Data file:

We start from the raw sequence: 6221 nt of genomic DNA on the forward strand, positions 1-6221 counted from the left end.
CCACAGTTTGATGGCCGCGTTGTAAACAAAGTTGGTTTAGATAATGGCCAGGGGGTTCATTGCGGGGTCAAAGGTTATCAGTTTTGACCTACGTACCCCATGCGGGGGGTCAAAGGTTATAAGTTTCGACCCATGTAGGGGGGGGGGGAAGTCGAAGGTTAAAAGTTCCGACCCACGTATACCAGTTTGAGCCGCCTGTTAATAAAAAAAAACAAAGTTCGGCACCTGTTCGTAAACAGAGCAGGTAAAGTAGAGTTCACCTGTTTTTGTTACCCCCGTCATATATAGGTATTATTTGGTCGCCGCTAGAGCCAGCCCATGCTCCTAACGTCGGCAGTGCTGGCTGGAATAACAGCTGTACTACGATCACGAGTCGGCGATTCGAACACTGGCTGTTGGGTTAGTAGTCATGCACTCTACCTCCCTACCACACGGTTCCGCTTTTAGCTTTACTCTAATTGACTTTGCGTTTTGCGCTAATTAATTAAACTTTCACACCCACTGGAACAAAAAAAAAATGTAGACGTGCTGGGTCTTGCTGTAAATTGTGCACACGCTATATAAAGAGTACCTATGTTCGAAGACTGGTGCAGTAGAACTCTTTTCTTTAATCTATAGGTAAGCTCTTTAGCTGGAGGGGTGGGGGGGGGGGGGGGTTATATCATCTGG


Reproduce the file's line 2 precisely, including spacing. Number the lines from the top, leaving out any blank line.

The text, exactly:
CCACAGTTTGATGGCCGCGTTGTAAACAAAGTTGGTTTAGATAATGGCCAGGGGGTTCATTGCGGGGTCAAAGGTTATCAGTTTTGACCTACGTACCCCATGCGGGGGGTCAAAGGTTATAAGTTTCGACCCATGTAGGGGGGGGGGGAAGTCGAAGGTTAAAAGTTCCGACCCACGTATACCAGTTTGAGCCGCCTGTTAATAAAAAAAAACAAAGTTCGGCACCTGTTCGTAAACAGAGCAGGTAAAGTAGAGTTCACCTGTTTTTGTTACCCCCGTCATATATAGGTATTATTTGGTCGCCGCTAGAGCCAGCCCATGCTCCTAACGTCGGCAGTGCTGGCTGGAATAACAGCTGTACTACGATCACGAGTCGGCGATTCGAACACTGGCTGTTGGGTTAGTAGTCATGCACTCTACCTCCCTACCACACGGTTCCGCTTTTAGCTTTACTCTAATTGACTTTGCGTTTTGCGCTAATTAATTAAACTTTCACACCCACTGGAACAAAAAAAAAATGTAGACGTGCTGGGTCTTGCTGTAAATTGTGCACACGCTATATAAAGAGTACCTATGTTCGAAGACTGGTGCAGTAGAACTCTTTTCTTTAATCTATAGGTAAGCTCTTTAGCTGGAGGGGTGGGGGGGGGGGGGGGTTATATCATCTGG